As a child, I was scared of a few things.

First among those things was open bodies of water. Yep, if the water wasn’t enclosed and I couldn’t see the bottom, there was no chance on the green earth I was dipping in my toe.

My fear stemmed from the completely irrational idea that a sea monster (think Jaws) would eat me. I know now, as I knew then, that the actual chance of being eaten by a sea monster is essentially zero. But that didn’t matter; I was scared just the same.

Even noting my irrational fear of water, I’m fairly certain that if my parents had divorced when I was a child (they’re still married after 50+ years) and I had been asked to testify in a custody trial, I would have much rather been thrown off a boat in the middle of the Pacific, there to meet Jaws, followed shortly thereafter by my Maker.

I’m not sure if any of us can properly understand the level of stress a child would go through testifying in court, with his parents sitting at opposite tables, being asked questions by his parents’ attorneys.

This is why children do not testify in court during divorce and child custody cases.

Utah has a law to this effect. It’s Utah Code Annotated, Section 30-3-10(1)(d)-(f):

(d) The children may not be required by either party to testify unless the trier of fact determines that extenuating circumstances exist that would necessitate the testimony of the children be heard and there is no other reasonable method to present their testimony.

(e) The court may inquire of the children and take into consideration the children’s desires regarding future custody or parent-time schedules, but the expressed desires are not controlling and the court may determine the children’s custody or parent-time otherwise. The desires of a child 14 years of age or older shall be given added weight, but is not the single controlling factor.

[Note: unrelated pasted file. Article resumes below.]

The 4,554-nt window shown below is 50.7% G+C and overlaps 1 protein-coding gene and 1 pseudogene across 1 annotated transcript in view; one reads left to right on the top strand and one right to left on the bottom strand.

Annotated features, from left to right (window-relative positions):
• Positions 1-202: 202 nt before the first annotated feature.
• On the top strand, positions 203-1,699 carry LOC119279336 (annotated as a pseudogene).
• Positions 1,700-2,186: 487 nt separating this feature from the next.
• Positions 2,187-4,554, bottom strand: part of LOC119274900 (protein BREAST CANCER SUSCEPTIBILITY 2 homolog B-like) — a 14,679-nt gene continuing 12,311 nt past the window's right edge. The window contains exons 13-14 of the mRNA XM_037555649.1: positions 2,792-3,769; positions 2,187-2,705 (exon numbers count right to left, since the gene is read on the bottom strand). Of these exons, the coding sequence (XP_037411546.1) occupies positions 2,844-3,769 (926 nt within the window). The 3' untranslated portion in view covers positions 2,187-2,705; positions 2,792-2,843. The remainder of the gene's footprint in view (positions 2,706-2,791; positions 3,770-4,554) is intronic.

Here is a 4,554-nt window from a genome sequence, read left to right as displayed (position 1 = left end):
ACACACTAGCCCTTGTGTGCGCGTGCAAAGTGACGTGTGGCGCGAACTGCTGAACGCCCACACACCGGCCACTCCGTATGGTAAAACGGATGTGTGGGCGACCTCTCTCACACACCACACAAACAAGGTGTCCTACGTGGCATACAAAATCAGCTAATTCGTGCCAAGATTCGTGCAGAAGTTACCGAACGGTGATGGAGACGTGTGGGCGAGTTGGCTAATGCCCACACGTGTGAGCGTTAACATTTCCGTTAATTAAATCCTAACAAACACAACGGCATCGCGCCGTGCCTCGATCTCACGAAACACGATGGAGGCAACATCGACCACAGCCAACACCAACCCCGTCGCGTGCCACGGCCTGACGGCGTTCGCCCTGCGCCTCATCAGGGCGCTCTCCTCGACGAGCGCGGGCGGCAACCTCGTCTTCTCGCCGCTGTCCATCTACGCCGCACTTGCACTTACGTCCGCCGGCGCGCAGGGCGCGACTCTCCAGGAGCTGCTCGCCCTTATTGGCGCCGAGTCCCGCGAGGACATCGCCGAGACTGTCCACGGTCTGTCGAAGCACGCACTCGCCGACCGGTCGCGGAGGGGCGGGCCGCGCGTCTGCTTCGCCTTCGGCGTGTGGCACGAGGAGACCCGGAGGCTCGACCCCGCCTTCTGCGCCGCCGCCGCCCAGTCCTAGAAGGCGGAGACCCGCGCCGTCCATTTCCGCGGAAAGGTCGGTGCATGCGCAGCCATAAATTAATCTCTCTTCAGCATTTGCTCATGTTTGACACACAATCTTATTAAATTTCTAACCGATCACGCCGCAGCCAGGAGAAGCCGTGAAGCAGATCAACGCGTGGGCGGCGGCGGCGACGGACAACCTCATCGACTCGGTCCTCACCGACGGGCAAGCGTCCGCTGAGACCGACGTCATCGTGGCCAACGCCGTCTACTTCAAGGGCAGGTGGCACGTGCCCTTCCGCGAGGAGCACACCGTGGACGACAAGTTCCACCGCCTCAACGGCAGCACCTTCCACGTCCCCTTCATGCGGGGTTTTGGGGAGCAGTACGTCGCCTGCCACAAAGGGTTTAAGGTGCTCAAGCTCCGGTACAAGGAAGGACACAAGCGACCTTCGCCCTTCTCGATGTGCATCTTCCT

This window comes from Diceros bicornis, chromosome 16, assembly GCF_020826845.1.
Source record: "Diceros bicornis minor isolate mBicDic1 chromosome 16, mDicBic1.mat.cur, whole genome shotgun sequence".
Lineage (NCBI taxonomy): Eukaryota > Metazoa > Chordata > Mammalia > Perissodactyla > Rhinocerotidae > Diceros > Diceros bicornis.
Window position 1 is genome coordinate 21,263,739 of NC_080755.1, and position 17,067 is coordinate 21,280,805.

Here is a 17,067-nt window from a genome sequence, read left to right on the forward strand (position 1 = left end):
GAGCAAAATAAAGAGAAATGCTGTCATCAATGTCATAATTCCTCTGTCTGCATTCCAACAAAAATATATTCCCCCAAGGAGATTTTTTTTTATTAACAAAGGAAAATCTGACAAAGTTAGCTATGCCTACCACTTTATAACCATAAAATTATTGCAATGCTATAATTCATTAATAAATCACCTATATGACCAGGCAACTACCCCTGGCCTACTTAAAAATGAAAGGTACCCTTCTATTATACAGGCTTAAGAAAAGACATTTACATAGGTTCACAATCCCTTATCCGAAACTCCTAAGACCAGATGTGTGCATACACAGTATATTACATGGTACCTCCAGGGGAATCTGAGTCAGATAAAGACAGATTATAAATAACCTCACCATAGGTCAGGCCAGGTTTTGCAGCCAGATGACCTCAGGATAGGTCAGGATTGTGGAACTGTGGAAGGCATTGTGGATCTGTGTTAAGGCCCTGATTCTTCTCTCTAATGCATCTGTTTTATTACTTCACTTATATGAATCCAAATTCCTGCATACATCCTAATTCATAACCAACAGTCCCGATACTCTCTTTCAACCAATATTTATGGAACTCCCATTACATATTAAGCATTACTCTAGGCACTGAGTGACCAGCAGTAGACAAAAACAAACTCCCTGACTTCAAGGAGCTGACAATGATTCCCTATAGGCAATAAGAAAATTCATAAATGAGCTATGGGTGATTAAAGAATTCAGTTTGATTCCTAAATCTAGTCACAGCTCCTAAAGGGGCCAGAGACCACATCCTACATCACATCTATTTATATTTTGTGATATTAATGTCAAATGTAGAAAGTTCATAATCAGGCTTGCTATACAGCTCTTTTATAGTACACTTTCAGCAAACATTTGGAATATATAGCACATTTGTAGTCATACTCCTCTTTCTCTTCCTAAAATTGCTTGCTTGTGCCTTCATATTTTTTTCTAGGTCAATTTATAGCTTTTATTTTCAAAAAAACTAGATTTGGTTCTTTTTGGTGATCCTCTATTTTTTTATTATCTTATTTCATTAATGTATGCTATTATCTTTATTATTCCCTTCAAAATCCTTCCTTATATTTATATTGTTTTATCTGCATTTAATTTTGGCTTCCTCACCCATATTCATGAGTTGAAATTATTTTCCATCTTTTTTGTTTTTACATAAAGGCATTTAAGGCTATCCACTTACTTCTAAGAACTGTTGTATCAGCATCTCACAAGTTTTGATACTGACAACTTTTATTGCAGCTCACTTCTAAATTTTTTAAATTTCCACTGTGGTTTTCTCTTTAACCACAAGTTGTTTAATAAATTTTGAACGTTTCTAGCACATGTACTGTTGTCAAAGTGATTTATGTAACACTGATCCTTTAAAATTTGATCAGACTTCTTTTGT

(f) If interviews with the children are conducted by the court pursuant to Subsection (1)(e), they shall be conducted by the judge in camera. The prior consent of the parties may be obtained but is not necessary if the court finds that an interview with the children is the only method to ascertain the child’s desires regarding custody.

Essentially (d) and (f) address testifying. (d) states that unless there is some extenuating circumstance, children will not testify in court.

In reality, extenuating circumstances requiring live testimony in court almost never exist. I have never seen it happen. Not once in any case we’ve ever worked on has a child testified, and I don’t know any friends who have ever had it happen either.

If the Court wishes to find out what your child thinks or what they have to say about certain allegations, it will usually appoint a guardian ad litem to conduct an investigation and report back to the Court.

If the Court doesn’t appoint a guardian ad litem, it will talk to your child “in camera,” which is a way of saying “in the judge’s chambers.”

So, to wrap up, kids almost never testify in court. Instead, a guardian ad litem is usually appointed to find out what’s going on and what your child’s preferences are. If that doesn’t happen, the judge will speak to your child in his chambers.

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